tack should commence upon our extreme left, and this duty was assigned to Brigadier-General Pillow, assisted by Brigadier-General Johnson. The conclusion was reached and the specific adjustment of the details of the plan of battle settled about a brigades supporting. His left, composed of Simonton's and Drake's brigades and Forrest's cavalry, was confided to Bushrod Johnson, who here first proved himself a hard-hitter — a character he bore throughout the war. At 4 A. M., on Saturday, the ed by the confusion in the Southern line, and hoping to profit by it, were now advancing. In the mean time, Brigadier General Johnson was leading into action still farther to the left, and consequently over greater spaces, Simonton's and Drake's, according to the preconcerted plan, to allow the army to pass out by the opened road, and to cover their retreat. Bushrod Johnson was following up the tactics of the morning, which had so far proved successful, and was pressing Cruft fiercely. A
, and Brigadier-General Gladden, there was a great number of regimental officers killed. Bragg had two horses shot under him; Hardee was slightly wounded, his coat cut and his horse disabled by a shell; Breckinridge was twice slightly struck; Cheatham was also slightly wounded, and had three horses shot under him. Brigadier-Generals Clark, Bowen, and Johnson, were severely wounded, and Hindman was injured by a shell exploding under his horse and killing it. Colonel Smith, who succeeded Bushrod Johnson in command of his brigade, was wounded; and Colonel Dan Adams, and Colonel Deas, who in turn succeeded Gladden, were also wounded. The long list of field and company officers, and of brave soldiers, would swell too much the bulk of this volume. The Comte de Paris says (volume i., page 542) that Sherman told him that Sunday's battle was the most terrible that he had witnessed during his whole career. Badeau remarks (volume i., page 78) in regard to the assault on Sherman Sunday mor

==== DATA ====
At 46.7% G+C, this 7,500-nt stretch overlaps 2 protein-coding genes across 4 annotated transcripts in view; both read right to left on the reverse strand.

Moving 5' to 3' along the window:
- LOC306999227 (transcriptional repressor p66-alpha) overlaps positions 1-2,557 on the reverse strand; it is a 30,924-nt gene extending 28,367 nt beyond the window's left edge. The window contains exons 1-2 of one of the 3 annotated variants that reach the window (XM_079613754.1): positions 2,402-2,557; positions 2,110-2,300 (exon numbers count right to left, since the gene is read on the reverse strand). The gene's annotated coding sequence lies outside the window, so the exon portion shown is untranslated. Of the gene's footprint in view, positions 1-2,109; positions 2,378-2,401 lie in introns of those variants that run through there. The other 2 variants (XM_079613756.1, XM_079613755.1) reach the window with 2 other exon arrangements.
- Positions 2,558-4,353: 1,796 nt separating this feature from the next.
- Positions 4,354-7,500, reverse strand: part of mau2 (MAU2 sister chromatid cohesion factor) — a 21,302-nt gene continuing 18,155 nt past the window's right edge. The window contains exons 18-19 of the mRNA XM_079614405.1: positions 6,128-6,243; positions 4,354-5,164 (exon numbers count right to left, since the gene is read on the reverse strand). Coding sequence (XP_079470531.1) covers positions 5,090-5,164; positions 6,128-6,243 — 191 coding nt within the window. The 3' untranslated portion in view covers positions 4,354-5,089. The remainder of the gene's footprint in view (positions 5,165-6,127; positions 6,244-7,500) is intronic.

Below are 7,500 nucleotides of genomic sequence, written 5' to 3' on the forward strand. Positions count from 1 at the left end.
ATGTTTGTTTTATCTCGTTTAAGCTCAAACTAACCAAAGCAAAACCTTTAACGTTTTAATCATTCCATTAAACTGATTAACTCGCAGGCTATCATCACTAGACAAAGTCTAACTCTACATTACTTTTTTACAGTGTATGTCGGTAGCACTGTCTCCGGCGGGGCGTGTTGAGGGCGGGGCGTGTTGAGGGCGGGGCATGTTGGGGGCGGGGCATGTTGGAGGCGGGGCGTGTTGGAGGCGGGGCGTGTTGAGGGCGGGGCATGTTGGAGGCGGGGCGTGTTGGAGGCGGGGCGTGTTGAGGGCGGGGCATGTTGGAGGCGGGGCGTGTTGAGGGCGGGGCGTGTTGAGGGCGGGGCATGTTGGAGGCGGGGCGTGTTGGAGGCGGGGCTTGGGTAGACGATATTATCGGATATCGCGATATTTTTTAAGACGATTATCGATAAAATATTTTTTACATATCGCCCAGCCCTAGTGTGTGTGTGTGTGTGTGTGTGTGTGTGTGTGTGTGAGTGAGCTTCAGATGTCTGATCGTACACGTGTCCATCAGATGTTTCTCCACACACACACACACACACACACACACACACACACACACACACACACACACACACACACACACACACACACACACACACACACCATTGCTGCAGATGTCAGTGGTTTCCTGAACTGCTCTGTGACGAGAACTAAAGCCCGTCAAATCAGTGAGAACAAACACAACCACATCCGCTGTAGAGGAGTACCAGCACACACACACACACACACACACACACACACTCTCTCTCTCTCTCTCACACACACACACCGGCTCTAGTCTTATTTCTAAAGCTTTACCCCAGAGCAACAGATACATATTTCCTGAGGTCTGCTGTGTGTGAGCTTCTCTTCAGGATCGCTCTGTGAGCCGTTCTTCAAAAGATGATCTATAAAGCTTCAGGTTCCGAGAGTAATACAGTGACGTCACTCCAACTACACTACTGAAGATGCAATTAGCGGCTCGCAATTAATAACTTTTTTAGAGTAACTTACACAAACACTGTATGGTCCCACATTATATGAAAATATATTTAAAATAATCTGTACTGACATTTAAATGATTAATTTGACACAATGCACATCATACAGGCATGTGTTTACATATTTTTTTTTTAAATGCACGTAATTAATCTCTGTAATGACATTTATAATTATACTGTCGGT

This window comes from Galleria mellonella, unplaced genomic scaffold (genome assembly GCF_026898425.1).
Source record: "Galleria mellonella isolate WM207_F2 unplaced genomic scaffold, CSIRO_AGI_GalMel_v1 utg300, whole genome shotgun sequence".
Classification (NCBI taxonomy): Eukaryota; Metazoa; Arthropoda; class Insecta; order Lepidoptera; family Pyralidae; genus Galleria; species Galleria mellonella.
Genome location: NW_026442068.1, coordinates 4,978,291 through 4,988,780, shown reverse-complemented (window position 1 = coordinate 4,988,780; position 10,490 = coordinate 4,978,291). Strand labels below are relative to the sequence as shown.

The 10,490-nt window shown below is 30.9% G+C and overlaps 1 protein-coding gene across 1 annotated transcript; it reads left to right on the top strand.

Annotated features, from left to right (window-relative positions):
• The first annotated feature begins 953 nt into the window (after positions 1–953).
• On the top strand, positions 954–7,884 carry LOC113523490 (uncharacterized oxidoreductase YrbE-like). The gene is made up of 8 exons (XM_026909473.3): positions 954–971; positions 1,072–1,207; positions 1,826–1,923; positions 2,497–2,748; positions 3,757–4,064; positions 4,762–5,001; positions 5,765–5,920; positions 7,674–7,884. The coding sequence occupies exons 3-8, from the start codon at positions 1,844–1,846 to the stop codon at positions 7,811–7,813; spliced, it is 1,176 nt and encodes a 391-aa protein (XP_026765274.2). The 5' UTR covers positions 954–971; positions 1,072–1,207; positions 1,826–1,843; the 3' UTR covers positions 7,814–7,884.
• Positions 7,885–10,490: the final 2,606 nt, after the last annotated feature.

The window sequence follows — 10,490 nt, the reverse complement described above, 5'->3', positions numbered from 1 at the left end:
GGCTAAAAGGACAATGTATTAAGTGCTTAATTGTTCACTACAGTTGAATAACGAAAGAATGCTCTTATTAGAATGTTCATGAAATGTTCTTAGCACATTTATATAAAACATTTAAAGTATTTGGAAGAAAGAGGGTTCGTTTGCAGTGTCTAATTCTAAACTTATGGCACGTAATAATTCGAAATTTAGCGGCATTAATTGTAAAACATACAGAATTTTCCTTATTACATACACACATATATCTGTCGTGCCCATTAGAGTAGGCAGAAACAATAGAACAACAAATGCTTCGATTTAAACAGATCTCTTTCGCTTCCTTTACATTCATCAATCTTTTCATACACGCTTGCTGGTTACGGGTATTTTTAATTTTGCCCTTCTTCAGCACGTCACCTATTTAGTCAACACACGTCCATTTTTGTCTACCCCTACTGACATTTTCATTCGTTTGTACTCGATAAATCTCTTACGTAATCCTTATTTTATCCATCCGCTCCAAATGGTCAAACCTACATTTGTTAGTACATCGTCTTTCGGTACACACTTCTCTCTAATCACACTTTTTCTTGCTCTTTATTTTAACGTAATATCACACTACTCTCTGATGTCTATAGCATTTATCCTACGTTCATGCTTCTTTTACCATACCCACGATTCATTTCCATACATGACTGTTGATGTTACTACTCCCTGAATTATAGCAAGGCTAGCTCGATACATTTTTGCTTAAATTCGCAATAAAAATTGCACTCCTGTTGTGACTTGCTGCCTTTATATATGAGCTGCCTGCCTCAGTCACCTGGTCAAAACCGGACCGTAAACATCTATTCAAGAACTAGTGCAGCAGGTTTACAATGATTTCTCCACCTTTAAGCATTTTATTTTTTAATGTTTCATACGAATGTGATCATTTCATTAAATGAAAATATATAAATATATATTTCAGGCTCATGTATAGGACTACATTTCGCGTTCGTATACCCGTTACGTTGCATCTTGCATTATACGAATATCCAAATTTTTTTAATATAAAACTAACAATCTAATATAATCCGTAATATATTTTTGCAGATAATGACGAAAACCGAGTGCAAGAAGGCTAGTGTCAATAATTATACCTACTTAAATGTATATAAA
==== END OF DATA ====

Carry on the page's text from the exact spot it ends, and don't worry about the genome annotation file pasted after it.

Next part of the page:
Joshua Lawrence Chamberlain, The Passing of the Armies: The Last Campaign of the Armies., Biographical note. (search)
ad other qualities as important, namely, foresight, prudence, and a strong sense of responsibility. On his return to Maine, he was offered the choice of several diplomatic offices abroad, but was at once elected Governor of Maine by the largest majority ever given in the State. As Governor, while rendering exceptional service to the State, he suffered criticism on various grounds, and among others through his support of the course of Senator Fessenden, of Maine, in the impeachment of President Johnson. In 1876, General Chamberlain was elected President of Bowdoin College. In 1878, he was appointed by the President of the United States to represent the educational interests of the country as a commissioner at the World's Exposition in Paris, and for this service he received a medal of honor from the Government of France. In 1883, he resigned the presidency of Bowdoin College, but continued for two years longer his lectures on public law. During this time, he put to one side